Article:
However, industry experts do not see any political pressure to cut Iranian imports. The numbers may nonetheless bolster arguments from Washington and other Western capitals that China can reduce crude from Iran without endangering energy security.
  9. gulf oil prices increasing

    ABU DHABI (Commodity Online) : UAE’s largest oil company, Abu Dhabi National Oil Co (ADNOC) followed Saudi Arabia’s Aramco in raising crude oil prices for Asia and US.

    In a statement, Adnoc said it raised March crude selling prices more than 5 percent to the highest since November.

    The Abu Dhabi-based company increased the price for Murban crude, its largest export grade, to $78.30 a barrel. Lower Zakum crude rose the most, adding $4.20 a barrel, or 5.7 percent, to $78.15 a barrel.

    Get a bigger political picture to help you invest

    Adnoc also raised the price for Upper Zakum crude by $3.7 a barrel, or 5.1 percent, to $76.25 a barrel for March, the smallest margin of increase. Umm Shaif crude rose 5.6 percent to $77.80 a barrel, Adnoc said in the statement.

    The U.A.E., holder of almost 8 percent of the world’s oil reserves, is the fourth-largest producer in the Organization of Petroleum Exporting Countries, pumping 2.3 million barrels of crude a day in March.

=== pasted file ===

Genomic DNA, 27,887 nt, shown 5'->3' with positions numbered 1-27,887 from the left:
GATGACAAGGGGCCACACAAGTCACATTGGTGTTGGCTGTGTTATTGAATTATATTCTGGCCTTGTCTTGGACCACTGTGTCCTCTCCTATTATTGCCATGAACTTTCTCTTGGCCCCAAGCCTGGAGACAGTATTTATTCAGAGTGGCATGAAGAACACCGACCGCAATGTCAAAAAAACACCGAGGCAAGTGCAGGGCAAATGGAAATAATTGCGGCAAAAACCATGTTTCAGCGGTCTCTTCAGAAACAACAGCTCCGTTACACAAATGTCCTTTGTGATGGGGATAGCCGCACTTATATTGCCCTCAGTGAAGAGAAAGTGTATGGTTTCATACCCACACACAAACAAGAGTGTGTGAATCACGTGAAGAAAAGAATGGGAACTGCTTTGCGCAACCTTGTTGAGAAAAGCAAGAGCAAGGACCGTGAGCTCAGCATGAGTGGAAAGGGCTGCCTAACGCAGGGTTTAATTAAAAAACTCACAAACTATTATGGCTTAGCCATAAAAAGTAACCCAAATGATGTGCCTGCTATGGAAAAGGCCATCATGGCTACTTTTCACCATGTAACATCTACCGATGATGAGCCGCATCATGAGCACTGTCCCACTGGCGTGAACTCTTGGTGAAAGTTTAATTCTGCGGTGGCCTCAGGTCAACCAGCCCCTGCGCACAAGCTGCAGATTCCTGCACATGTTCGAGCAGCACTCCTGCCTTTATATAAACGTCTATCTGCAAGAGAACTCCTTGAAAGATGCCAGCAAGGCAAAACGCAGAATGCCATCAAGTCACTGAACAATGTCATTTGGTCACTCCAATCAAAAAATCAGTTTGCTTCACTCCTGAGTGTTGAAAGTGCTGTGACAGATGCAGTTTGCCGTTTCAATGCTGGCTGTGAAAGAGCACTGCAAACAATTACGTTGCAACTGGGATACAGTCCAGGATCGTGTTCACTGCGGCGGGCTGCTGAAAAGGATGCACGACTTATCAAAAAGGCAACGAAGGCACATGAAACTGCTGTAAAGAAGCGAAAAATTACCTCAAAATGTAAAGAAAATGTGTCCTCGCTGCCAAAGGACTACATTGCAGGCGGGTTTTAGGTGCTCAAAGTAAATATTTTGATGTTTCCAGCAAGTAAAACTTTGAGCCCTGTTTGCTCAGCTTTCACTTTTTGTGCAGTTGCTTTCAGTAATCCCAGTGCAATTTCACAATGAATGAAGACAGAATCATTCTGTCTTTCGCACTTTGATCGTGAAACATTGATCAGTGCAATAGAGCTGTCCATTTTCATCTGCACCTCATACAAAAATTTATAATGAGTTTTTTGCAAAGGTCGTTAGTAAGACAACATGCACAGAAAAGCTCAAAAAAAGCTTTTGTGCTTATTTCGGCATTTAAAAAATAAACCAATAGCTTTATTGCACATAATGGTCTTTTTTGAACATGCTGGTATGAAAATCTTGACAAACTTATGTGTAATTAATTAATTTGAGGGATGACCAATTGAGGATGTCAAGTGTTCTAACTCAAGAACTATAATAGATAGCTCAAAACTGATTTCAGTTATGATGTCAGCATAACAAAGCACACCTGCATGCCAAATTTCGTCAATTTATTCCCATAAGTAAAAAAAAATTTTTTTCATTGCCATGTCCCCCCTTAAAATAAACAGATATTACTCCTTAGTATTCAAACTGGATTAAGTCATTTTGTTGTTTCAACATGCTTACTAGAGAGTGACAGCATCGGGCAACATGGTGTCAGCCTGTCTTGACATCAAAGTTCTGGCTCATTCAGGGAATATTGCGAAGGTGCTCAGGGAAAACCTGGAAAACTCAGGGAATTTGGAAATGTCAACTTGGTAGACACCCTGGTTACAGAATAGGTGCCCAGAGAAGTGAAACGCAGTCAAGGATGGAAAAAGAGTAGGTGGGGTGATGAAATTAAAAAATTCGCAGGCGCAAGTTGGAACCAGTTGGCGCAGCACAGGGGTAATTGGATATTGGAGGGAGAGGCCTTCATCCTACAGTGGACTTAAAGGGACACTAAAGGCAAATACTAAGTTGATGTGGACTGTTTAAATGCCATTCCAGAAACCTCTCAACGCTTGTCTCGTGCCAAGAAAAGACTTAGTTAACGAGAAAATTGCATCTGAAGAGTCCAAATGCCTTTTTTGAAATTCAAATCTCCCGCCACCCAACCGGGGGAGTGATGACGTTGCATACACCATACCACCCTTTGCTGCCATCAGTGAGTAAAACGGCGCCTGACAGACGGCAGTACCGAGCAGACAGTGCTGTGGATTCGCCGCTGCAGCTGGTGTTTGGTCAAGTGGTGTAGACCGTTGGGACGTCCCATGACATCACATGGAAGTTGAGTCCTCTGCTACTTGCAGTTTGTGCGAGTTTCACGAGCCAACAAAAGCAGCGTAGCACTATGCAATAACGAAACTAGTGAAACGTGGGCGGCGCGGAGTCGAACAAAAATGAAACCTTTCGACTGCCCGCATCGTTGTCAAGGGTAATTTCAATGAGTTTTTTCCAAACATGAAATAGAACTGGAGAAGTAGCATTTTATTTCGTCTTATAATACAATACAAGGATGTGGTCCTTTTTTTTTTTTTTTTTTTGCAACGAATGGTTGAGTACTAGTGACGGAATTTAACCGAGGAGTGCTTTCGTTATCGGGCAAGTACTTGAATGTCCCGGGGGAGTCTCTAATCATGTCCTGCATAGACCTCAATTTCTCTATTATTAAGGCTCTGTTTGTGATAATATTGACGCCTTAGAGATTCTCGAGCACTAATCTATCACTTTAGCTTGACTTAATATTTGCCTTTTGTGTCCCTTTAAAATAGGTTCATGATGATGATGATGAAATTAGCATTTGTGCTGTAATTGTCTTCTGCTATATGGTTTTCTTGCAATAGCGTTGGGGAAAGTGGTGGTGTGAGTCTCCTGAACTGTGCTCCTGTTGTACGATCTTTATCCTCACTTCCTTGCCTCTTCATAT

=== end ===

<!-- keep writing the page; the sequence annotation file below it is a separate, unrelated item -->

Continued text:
Earlier, Saudi Aramco, the world’s largest state-owned oil company, raised official selling prices for light crude grades for customers in the U.S. and Asia for May. All prices for crude to Europe will be lower next month.

    The company increased the formula price of its Arab Super Light crude to Asia the most, raising it by $1 a barrel to $2.10 above the Persian Gulf benchmark.

    Aramco set the price for its Extra Light crude oil for May loadings for U.S. buyers at a premium of $1.35 a barrel over the Argus Sour Crude Index, 40 cents higher than April. The discount for shipments of Light-grade crude to the U.S. narrowed 20 cents to 40 cents below ASCI a barrel.

    The price of Medium crude to the U.S. dropped 10 cents to $2.20 a barrel below ASCI, while the heavy crude price fell 30 cents to a $3.60 a barrel discount, Dhahran-based Aramco said.

    Following the move, Iran’s prices, based on Aramco rates, are set to raise, analysts said.
  10. Iran political discountsincreasing

    April 5 (Bloomberg) -- National Iranian Oil Co. is set to cut official selling prices for heavier grades of crude supplied to Asian refiners to 15-month lows after reductions by Saudi Arabia yesterday.